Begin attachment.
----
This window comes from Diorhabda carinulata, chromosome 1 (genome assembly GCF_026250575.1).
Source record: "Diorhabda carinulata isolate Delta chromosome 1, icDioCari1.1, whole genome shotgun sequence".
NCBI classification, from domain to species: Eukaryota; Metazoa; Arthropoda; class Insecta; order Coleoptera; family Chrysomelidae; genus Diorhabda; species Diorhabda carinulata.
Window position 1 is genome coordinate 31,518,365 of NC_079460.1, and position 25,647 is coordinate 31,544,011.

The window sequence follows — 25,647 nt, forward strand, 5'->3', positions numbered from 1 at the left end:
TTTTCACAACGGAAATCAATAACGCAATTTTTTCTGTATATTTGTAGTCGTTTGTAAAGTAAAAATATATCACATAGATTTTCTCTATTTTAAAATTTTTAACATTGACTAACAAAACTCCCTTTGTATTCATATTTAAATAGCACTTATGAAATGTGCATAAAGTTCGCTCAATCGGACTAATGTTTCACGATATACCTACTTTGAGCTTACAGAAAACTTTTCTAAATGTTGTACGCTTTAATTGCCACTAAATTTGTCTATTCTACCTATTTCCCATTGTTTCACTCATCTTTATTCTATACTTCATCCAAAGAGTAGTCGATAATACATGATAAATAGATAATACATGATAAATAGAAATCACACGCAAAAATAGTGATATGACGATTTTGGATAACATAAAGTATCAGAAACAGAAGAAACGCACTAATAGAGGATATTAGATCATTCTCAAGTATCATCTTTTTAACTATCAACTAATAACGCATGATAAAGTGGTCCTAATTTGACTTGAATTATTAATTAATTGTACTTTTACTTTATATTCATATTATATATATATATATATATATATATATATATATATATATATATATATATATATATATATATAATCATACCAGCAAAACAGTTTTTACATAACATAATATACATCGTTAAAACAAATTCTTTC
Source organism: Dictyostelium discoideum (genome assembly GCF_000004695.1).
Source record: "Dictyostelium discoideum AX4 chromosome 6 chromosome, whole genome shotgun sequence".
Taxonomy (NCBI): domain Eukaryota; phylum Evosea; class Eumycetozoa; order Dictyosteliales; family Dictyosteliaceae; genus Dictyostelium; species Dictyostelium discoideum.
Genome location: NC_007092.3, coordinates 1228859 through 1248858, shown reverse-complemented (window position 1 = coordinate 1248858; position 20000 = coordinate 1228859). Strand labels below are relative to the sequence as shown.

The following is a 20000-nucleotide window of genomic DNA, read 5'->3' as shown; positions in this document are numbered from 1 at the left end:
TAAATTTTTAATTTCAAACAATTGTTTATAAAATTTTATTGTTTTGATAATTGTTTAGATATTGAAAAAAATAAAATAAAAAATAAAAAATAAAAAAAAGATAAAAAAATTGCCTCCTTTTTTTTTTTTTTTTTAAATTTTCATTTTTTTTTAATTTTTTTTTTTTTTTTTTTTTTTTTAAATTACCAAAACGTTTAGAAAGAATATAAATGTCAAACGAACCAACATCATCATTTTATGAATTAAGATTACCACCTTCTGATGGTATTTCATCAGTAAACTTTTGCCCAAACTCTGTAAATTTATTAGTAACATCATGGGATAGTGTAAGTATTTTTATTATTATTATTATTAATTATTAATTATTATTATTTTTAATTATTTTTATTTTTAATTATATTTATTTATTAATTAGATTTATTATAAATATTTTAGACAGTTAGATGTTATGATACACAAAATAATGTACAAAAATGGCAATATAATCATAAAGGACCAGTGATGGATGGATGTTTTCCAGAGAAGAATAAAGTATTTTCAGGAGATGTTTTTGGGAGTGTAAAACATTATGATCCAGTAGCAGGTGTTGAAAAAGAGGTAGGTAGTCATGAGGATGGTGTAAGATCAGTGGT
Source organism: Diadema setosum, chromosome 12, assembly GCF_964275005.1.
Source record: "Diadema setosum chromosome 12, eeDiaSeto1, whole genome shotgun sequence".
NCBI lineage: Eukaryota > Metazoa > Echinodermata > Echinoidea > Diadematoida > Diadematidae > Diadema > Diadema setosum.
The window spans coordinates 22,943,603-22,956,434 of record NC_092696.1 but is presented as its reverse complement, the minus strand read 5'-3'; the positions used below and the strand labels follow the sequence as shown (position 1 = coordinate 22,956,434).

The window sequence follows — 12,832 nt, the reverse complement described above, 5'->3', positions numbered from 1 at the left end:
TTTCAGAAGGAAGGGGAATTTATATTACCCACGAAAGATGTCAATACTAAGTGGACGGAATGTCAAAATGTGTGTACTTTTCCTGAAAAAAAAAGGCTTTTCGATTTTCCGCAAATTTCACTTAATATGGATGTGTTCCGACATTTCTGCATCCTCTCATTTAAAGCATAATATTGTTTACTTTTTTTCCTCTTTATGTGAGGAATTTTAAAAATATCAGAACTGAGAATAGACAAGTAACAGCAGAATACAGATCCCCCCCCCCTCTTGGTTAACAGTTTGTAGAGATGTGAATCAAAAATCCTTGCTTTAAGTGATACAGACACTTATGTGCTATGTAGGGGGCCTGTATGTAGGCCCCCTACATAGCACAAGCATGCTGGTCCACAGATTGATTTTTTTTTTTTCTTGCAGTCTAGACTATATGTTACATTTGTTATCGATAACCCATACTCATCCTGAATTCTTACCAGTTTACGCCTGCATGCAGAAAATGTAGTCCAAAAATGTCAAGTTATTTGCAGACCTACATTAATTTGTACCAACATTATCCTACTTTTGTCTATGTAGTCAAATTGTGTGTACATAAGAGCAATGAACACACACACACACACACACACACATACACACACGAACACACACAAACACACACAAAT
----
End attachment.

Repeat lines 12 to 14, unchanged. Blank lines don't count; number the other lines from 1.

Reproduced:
TAAATTTTTAATTTCAAACAATTGTTTATAAAATTTTATTGTTTTGATAATTGTTTAGATATTGAAAAAAATAAAATAAAAAATAAAAAATAAAAAAAAGATAAAAAAATTGCCTCCTTTTTTTTTTTTTTTTTAAATTTTCATTTTTTTTTAATTTTTTTTTTTTTTTTTTTTTTTTTAAATTACCAAAACGTTTAGAAAGAATATAAATGTCAAACGAACCAACATCATCATTTTATGAATTAAGATTACCACCTTCTGATGGTATTTCATCAGTAAACTTTTGCCCAAACTCTGTAAATTTATTAGTAACATCATGGGATAGTGTAAGTATTTTTATTATTATTATTATTAATTATTAATTATTATTATTTTTAATTATTTTTATTTTTAATTATATTTATTTATTAATTAGATTTATTATAAATATTTTAGACAGTTAGATGTTATGATACACAAAATAATGTACAAAAATGGCAATATAATCATAAAGGACCAGTGATGGATGGATGTTTTCCAGAGAAGAATAAAGTATTTTCAGGAGATGTTTTTGGGAGTGTAAAACATTATGATCCAGTAGCAGGTGTTGAAAAAGAGGTAGGTAGTCATGAGGATGGTGTAAGATCAGTGGT
Source organism: Diadema setosum, chromosome 12, assembly GCF_964275005.1.
Source record: "Diadema setosum chromosome 12, eeDiaSeto1, whole genome shotgun sequence".